Powerful performances and a certain swampy location drive 'Hawk'

Published: Friday, June 1, 2007 at 6:01 a.m.
Last Modified: Friday, June 1, 2007 at 12:00 a.m.

If ever there was a homegrown Gainesville movie, "The Hawk is Dying" is it.

Not only is the film set in Gainesville, not only was it partially filmed in Gainesville, but it is also based upon the novel of the same name by UF grad and former professor Harry Crews.

The actors involved may not be local, but almost everything else is. And that gives "The Hawk" a comfortable feel for Gainesville natives. But that is the only thing comfortable about this film.

"The Hawk is Dying" stars Paul Giamatti as George Gatling, a Gainesville man who owns a car upholstery business. George leads a life of quiet desperation, living with his sister and her autistic son and constantly being mocked for his unusual hobby - George catches hawks and tries to train them.

"Tries" is the operative word in that sentence. George has never had much luck in training a hawk, and if a hawk isn't properly trained to live in captivity, it dies. Early in the movie, George captures an amazing red-tailed hawk, much to the chagrin of his friends and family.

Due to a catastrophic personal tragedy, George vows to train this hawk. This means he will not eat until the bird eats, will not sleep until the bird is trained. Grief-stricken, he projects all of his pain and emotion onto the hawk, trying to escape the grim reality of his life through his avian obsession.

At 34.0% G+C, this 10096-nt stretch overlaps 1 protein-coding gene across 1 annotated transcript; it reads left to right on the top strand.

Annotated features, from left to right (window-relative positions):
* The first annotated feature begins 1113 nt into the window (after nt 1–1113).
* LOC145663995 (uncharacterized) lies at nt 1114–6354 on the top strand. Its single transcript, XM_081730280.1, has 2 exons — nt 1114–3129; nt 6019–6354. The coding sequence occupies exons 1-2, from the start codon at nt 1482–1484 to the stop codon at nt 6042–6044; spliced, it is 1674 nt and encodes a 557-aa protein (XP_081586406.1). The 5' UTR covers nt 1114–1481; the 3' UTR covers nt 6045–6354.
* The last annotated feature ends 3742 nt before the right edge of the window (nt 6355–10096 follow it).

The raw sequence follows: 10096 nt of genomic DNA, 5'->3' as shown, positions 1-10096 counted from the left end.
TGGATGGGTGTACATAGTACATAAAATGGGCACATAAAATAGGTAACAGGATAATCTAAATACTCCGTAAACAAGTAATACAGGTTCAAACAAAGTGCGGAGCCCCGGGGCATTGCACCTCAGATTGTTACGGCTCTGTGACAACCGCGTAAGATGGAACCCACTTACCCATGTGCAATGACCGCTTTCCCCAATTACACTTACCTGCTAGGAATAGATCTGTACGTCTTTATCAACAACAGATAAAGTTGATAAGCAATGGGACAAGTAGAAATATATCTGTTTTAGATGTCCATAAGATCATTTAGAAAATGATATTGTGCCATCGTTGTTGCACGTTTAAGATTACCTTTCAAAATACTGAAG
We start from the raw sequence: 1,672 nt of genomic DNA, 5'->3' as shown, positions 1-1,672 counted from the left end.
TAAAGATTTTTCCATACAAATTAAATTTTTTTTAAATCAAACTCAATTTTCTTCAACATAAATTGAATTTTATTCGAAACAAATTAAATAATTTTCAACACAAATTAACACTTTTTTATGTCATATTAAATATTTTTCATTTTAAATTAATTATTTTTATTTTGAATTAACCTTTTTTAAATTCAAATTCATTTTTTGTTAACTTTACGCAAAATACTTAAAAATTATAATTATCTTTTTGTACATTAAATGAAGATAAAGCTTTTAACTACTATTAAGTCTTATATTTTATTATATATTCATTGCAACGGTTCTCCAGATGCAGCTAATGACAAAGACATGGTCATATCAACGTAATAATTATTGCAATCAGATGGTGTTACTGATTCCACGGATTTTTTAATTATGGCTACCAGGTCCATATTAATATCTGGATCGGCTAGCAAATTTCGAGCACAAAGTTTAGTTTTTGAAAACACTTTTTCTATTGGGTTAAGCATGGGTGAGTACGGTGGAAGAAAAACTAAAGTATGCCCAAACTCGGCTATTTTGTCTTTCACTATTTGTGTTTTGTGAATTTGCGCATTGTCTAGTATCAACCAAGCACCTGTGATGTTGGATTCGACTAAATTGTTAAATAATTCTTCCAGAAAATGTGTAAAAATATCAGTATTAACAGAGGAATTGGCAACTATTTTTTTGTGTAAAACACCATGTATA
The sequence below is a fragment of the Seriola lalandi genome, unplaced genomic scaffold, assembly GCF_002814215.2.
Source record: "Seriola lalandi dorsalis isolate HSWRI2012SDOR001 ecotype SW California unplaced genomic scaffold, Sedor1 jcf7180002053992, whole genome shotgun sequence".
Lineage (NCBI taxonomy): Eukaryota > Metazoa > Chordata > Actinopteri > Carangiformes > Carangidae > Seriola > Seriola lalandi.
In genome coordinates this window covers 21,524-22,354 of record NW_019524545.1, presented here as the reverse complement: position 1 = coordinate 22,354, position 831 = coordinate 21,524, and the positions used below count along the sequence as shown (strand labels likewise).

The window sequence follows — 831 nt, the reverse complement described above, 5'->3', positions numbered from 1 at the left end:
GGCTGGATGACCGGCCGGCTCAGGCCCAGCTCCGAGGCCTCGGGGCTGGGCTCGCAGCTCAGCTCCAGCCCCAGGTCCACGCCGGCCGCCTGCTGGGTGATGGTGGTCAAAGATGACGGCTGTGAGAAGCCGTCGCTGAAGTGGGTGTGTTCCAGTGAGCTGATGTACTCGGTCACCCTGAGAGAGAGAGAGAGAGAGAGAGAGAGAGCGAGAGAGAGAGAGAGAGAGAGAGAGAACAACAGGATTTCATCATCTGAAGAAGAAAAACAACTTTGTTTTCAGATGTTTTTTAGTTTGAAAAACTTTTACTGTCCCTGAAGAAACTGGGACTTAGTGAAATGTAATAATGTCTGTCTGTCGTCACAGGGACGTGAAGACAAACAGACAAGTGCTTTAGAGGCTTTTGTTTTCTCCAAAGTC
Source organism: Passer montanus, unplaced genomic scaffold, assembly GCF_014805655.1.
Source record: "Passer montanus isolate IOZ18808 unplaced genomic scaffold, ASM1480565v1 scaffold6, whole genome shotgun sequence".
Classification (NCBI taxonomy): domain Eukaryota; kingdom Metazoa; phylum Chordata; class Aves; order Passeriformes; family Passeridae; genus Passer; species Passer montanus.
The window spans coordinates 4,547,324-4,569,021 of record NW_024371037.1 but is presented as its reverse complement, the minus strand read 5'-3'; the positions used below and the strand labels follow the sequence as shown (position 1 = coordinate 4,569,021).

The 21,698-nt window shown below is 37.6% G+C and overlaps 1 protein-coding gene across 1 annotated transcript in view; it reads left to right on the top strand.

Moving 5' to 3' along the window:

"The Hawk is Dying" is not a fun movie, but it is a powerful one. The performances are all quite good, not surprising given the depth of talent in this cast. Robert Wisdom, Rusty Schwimmer, and Michael Pitt all do their part to create characters that don't seem like characters at all, but like real people.

This is even more true of the leads, Giamatti and Michelle Williams as Betty, a young woman drawn to the bizarre George and his family. Giamatti and Williams are both Oscar nominees, and they show why with their work in this picture.

Giamatti proves that he is one of the best character actors in the business. He is fearless in his portrayal of George, a deeply sad man who has become so alone that he finds it hard to communicate with other people. The brilliance of his work here is that while George is sympathetic, he falls shy of being likable. Instead of playing a typical leading man, Giamatti plays a man who would probably make you uncomfortable when you tried to talk to him.

And so it goes with the movie itself -- "The Hawk is Dying" is interesting, it is remarkably well acted, and at no point does it feel like a run-of-the-mill movie. But at the same time, it is an uncomfortable movie, packed to the brim with pain, grief, and awkwardness.

Due to an abbreviated shooting schedule (the entire film was made in 24 days, less time than it takes George Lucas to film is credits) and a small budget, "The Hawk" feels amateurish at times. And perhaps the novel itself was not meant to be made as a movie, as the long monologues often seem stilted and forced.

But these quibbles aside, "The Hawk is Dying" is a memorable little movie -- especially for Gainesvillians.

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